Some bad news for those who like to stay up late. A six-and-a-half-year study on the sleep habits of almost half a million people in the UK suggests that night owls are at a higher risk of early death than morning people. Though the study didn't examine the cause of this correlation, researchers suspect the problem doesn't actually have to do with sleeping in, specifically. The study published Thursday in the journal Chronobiology instead cites "circadian misalignment," per Live Science. "We think the problem is really when the night owl tries to live in a morning-lark world," study author Kristen Knutson of Northwestern University tells the Los Angeles Times. "They want to be up late but they have to be up early for work and so the time that they're doing things, like waking up or eating, is not at the correct time for them."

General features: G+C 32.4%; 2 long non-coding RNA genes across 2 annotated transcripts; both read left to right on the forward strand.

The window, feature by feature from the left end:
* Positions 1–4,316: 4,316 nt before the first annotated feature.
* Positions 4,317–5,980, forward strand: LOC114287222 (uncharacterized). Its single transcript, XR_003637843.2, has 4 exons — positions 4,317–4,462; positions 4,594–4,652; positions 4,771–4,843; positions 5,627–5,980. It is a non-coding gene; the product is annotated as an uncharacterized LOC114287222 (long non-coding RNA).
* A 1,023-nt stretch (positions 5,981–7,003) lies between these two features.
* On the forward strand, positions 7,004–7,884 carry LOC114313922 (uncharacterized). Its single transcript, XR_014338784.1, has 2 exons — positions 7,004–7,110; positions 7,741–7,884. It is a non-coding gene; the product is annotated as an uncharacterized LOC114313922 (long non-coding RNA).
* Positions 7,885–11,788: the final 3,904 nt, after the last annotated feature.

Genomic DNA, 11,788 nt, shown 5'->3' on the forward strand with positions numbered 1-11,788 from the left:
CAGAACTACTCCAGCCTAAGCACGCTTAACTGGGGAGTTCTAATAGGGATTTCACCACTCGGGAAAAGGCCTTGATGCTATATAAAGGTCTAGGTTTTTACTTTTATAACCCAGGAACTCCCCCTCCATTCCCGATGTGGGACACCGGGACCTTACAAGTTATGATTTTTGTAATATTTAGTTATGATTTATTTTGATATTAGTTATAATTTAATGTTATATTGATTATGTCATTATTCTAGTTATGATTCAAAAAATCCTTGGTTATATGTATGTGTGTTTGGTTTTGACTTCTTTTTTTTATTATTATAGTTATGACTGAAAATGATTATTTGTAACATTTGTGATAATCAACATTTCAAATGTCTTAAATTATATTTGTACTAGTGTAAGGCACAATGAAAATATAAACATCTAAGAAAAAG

After compiling data on 433,268 people aged 38 to 73, researchers divided them into four groups: definite morning types (early risers), moderate morning types, moderate evening types, and definite evening types (night owls). They found night owls were 10% more likely to have died during the study period than early risers, even though participants in the two groups reported getting roughly the same amount of sleep. Night owls were also more prone to diabetes, psychological disorders, and neurological disorders, per a release. "This is a public health issue that can no longer be ignored," says study co-author Malcolm von Schantz of the University of Surrey. He suggests employers be encouraged to allow night owls to start later, when possible. (More sleep could mean more nightmares.)